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Excerpt of The Rancher Takes A Wife by Jackie Merritt

Purchase


Montana Mavericks #5
Silhouette Special
February 2010
On Sale: February 1, 2010
Featuring: Wyatt North; Melissa Avery
182 pages
ISBN: 0373310277
EAN: 9780373310272
Mass Market Paperback (reprint)
Add to Wish List

Romance

Also by Jackie Merritt:

Sweet Talk, September 2011
Paperback / e-Book
Moon Over Montana, June 2011
Paperback
Marked For Marriage, January 2011
Paperback
The Rancher Takes A Wife, February 2010
Mass Market Paperback (reprint)
The Widow And The Rodeo Man, January 2010
Mass Market Paperback (reprint)

Excerpt of The Rancher Takes A Wife by Jackie Merritt

Tracy Roper parked across the street from the police station. She sat in the car, her hands locked on the steering wheel as she let her gaze drift along the busy avenue, past the mayor's house on the corner; past the Roxy Theater, where she'd gone to summer movies with friends; past the real-estate office where she was to pick up the key to the rental house.

From where she was on Center Avenue, it was only a couple of blocks, then a left turn onto another street and a short drive to the last house on the right before the county-road intersection….

A tremor ran through her as she realized where her thoughts were taking her. Once upon a time she'd lived in that house on Stoney Ridge Road… so long ago it sometimes seemed like a dream.

Or a nightmare.

Squeals of laughter reached her through the closed windows of her compact car. She glanced down the block toward the town park, where three children played on the swings. Their mothers sat on the wooden benches that lined the play area, chatting and laughing while they kept an eye on their young charges.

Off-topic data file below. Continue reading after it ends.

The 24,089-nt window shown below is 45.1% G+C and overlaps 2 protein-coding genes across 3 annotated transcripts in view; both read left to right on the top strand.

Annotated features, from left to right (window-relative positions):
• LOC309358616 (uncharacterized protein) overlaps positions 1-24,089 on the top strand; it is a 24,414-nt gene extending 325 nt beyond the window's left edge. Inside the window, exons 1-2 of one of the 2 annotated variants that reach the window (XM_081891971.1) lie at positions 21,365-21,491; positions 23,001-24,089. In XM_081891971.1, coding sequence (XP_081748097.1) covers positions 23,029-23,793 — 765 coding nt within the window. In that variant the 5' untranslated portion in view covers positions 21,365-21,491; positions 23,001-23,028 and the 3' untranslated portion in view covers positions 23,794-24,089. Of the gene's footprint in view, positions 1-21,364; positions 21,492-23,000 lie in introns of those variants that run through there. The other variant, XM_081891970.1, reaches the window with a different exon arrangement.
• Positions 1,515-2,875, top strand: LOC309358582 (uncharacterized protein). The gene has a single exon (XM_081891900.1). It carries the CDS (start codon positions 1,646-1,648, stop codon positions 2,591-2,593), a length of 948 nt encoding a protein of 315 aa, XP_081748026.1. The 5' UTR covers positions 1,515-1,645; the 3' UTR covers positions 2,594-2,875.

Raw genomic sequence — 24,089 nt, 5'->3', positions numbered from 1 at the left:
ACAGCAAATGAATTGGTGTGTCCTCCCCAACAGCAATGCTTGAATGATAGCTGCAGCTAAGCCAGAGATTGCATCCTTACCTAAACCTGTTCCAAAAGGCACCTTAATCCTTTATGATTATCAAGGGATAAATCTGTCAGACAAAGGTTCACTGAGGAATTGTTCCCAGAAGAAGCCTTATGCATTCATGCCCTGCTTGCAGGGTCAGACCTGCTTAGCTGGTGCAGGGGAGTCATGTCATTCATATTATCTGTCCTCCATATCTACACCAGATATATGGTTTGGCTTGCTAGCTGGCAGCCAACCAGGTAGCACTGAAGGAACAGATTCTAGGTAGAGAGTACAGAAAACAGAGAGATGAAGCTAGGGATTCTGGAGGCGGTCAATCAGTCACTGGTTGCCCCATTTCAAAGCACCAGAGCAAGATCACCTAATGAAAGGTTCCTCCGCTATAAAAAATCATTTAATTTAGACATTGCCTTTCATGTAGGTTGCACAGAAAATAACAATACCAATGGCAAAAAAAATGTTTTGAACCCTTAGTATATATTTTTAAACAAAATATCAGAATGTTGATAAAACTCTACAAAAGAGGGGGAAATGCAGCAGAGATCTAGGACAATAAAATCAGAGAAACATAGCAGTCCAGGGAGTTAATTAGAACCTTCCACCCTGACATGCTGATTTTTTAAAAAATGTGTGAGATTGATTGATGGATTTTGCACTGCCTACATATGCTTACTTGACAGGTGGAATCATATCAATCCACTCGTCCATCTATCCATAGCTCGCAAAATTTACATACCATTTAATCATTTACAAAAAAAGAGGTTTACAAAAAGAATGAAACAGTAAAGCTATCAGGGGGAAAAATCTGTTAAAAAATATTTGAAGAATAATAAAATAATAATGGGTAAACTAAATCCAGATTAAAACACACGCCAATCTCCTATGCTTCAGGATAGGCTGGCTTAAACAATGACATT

For a minute, Tracy's eyes lingered on a toddler, a busy little boy whose dark hair gleamed with auburn highlights in the morning sun. When he fell in the sand, her heart lurched and her hands tightened in a painful grip.

The child's mother scooped him up in a soothing embrace and dried his tears. Tracy glanced away.

Pulling down the sun visor, she checked her face in the mirror. She looked okay, she decided. Her makeup seemed fresh enough from when she'd put it on at six that morning at her father's house in Missoula.

She'd visited him over the weekend before driving down to Whitehorn to begin her latest task—checking out some bones found on the Laughing Horse Reservation.

The tribal police and the county sheriff's office were in contention over who was in charge of the case, so the federal government had been called in. As a forensic anthropologist for the FBI, she would have full control of the investigation.

Sighing, she admitted she was putting off the moment she would have to face Judd Hensley, the county sheriff—the man who'd been her husband… the father of her child….

She picked up her purse, opened the car door and climbed out into the hot late-June sunshine. The breeze was crisp, blowing off mountains where clouds were gathering for an afternoon rain.